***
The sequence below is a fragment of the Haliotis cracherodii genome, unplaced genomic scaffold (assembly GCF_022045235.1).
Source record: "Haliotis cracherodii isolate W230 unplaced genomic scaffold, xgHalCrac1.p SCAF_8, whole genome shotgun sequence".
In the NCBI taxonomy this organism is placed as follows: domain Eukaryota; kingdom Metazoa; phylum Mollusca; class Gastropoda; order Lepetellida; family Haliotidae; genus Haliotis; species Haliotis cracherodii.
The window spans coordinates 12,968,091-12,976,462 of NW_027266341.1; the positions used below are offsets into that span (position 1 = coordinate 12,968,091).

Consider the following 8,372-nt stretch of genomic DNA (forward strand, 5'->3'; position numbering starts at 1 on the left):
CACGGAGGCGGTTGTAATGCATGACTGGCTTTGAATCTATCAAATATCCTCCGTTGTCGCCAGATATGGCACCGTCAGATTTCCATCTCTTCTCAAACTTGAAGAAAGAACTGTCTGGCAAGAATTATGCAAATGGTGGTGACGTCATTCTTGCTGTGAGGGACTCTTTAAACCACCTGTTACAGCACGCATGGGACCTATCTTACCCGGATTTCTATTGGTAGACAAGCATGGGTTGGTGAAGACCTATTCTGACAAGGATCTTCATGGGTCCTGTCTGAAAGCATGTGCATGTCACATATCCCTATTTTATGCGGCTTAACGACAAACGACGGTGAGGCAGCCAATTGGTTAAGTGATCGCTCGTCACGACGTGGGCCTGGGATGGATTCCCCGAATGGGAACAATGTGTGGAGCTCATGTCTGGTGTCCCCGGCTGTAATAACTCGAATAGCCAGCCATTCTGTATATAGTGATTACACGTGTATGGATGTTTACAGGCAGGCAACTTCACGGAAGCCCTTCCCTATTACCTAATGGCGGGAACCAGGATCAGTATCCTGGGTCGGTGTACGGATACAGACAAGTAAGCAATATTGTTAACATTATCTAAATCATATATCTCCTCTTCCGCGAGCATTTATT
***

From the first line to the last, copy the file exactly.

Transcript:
The sequence below is a fragment of the Haliotis cracherodii genome, unplaced genomic scaffold (assembly GCF_022045235.1).
Source record: "Haliotis cracherodii isolate W230 unplaced genomic scaffold, xgHalCrac1.p SCAF_8, whole genome shotgun sequence".
In the NCBI taxonomy this organism is placed as follows: domain Eukaryota; kingdom Metazoa; phylum Mollusca; class Gastropoda; order Lepetellida; family Haliotidae; genus Haliotis; species Haliotis cracherodii.
The window spans coordinates 12,968,091-12,976,462 of NW_027266341.1; the positions used below are offsets into that span (position 1 = coordinate 12,968,091).

Consider the following 8,372-nt stretch of genomic DNA (forward strand, 5'->3'; position numbering starts at 1 on the left):
CACGGAGGCGGTTGTAATGCATGACTGGCTTTGAATCTATCAAATATCCTCCGTTGTCGCCAGATATGGCACCGTCAGATTTCCATCTCTTCTCAAACTTGAAGAAAGAACTGTCTGGCAAGAATTATGCAAATGGTGGTGACGTCATTCTTGCTGTGAGGGACTCTTTAAACCACCTGTTACAGCACGCATGGGACCTATCTTACCCGGATTTCTATTGGTAGACAAGCATGGGTTGGTGAAGACCTATTCTGACAAGGATCTTCATGGGTCCTGTCTGAAAGCATGTGCATGTCACATATCCCTATTTTATGCGGCTTAACGACAAACGACGGTGAGGCAGCCAATTGGTTAAGTGATCGCTCGTCACGACGTGGGCCTGGGATGGATTCCCCGAATGGGAACAATGTGTGGAGCTCATGTCTGGTGTCCCCGGCTGTAATAACTCGAATAGCCAGCCATTCTGTATATAGTGATTACACGTGTATGGATGTTTACAGGCAGGCAACTTCACGGAAGCCCTTCCCTATTACCTAATGGCGGGAACCAGGATCAGTATCCTGGGTCGGTGTACGGATACAGACAAGTAAGCAATATTGTTAACATTATCTAAATCATATATCTCCTCTTCCGCGAGCATTTATT